Cyprus Mail

EDEK resentments boil over

House President Yiannakis Omirou

By Angelos Anastasiou

EDEK leader Marinos Sizopoulos has challenged his predecessor – and House Speaker – Yiannakis Omirou to an open and public debate, after Omirou criticised Sizopoulos’ first couple of strategic decisions in a talk show on state broadcaster CyBC.

“I express great disappointment at the remarks made by the former leader of our party in a noon talk show,” Sizopoulos said in a brief statement that turned nasty fast.

“This is the last time I will concern myself with comments made by Mr Omirou. Because the new EDEK functions in an environment of democracy and transparency, if the former leader means what he says, I invite him to an open and public debate.”

Earlier, Omirou had appeared on state TV following a meeting with President Nicos Anastasiades, but the anchor did not miss the opportunity to ask him about the festering crisis within EDEK.

Omirou resigned his post as party head in January, after 14 years at the helm, citing a “whisper campaign” serving “personal agendas” and “undermining”, but falling short of naming names.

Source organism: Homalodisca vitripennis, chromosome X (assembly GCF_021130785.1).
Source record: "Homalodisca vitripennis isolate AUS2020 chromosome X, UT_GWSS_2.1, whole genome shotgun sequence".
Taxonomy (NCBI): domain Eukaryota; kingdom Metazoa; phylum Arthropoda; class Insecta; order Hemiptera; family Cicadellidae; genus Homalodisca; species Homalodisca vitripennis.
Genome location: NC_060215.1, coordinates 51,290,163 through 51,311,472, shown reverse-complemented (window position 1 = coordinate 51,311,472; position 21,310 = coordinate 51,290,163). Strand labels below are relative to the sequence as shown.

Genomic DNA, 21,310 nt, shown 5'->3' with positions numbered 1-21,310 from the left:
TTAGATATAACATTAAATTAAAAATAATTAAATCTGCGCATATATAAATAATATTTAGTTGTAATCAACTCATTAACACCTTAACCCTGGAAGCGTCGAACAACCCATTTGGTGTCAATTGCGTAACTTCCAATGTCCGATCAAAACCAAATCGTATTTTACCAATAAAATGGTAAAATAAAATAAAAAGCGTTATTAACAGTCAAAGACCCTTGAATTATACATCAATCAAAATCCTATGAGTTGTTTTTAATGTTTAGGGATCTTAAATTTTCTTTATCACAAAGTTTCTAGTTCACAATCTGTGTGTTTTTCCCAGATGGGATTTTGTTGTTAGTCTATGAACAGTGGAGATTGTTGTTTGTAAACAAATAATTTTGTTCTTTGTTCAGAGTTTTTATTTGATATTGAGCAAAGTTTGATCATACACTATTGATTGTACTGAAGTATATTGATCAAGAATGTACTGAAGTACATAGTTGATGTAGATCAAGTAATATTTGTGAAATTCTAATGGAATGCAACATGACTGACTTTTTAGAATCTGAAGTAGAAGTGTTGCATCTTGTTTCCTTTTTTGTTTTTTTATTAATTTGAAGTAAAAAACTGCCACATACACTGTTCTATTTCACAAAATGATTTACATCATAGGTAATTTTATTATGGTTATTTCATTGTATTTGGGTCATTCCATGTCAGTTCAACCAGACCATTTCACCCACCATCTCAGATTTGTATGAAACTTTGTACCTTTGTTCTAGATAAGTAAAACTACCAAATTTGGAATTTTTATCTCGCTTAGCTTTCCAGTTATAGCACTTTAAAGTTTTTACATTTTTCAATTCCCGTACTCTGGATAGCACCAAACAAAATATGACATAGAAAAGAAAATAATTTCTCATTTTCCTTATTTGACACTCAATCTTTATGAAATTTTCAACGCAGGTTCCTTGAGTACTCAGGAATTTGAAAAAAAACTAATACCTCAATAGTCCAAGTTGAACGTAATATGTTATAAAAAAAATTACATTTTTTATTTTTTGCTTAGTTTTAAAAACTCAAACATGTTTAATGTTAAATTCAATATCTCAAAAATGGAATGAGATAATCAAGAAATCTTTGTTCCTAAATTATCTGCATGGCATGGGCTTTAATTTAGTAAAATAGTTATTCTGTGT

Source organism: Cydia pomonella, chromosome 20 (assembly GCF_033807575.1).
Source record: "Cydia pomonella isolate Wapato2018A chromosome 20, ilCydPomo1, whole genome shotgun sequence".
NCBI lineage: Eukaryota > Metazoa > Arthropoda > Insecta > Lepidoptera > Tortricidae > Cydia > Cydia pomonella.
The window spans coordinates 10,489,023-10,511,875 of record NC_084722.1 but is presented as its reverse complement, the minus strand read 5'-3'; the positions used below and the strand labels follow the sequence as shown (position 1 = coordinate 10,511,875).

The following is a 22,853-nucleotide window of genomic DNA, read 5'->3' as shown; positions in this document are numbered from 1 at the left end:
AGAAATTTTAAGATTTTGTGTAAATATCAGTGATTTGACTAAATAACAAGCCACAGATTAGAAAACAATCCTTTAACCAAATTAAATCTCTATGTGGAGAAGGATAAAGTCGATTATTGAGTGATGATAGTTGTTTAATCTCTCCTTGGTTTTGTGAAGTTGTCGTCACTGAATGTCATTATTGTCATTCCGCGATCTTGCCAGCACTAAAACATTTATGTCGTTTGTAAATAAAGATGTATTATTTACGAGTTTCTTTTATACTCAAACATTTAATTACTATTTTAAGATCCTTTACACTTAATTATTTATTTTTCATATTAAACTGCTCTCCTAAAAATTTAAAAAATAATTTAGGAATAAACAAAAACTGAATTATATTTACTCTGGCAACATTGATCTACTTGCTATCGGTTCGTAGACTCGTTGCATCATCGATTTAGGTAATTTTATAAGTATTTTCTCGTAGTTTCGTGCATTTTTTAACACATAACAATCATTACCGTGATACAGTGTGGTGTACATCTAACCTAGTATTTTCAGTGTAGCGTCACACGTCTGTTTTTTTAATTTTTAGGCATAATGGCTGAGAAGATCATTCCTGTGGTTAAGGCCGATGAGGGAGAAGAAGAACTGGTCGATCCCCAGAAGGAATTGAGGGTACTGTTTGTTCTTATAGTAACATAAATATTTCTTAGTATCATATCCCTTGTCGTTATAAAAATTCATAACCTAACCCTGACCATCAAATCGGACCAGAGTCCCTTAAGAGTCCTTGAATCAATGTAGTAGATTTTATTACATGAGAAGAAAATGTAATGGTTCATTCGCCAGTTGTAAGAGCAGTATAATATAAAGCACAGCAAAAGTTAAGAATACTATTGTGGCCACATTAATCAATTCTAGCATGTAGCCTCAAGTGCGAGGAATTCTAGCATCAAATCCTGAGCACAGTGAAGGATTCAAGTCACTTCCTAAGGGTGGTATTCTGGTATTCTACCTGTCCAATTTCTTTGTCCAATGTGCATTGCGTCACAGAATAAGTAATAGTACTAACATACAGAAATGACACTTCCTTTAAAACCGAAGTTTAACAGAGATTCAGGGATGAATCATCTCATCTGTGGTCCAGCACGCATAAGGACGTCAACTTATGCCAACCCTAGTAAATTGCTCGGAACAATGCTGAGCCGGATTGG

Elections for a new leader saw former VP Marinos Sizopoulos winning the top spot, and it was not long before tensions and friction surfaced.

Omirou distanced himself from the new leadership but maintained a neutral stance, until things came to a head in recent days.

After a discriminatory bill regulating the opening hours of shops was voted into law, with EDEK’s votes, Omirou came out squarely against it, tweeting that discriminating between tourist areas is “unthinkable”.

And days later, when the new leadership – Omirou opted for absence – decided to renounce the “bizonal, bicommunal federation” as a model for a solution to the Cyprus problem as it deemed it discriminatory and unfair, Omirou struck again.

Employing his Twitter profile once more, he blasted Sizopoulos’ decision.

“Dangerous acrobatics,” he tweeted.

“They can only cause confusion. When was EDEK ever trapped in names? It has always been focused on content.”

Sizopoulos let this slide, too, but Thursday was the straw that broke the camel’s back.

Appearing on state TV’s noon talk show, Omirou was asked about his apparent rift with the new leadership.

“The decision to renounce the bizonal, bicommunal federation was certainly wrong,” he said.

“It is devoid of meaning. It simply adopts Turkey’s interpretation of what a federation is, which our side has never accepted.”

But asked about his disagreements with Sizopoulos, Omirou got even more confrontational.

“I need no one’s permission to express my opinion,” he said.

“There is no communication with the new leadership, and I explained the reasons when I tendered my resignation.”

“I had said at the time that political morality must be restored before communication can be salvaged. If there has been a violation of political morality, it is left to those who violated it to apologise and make amends.”

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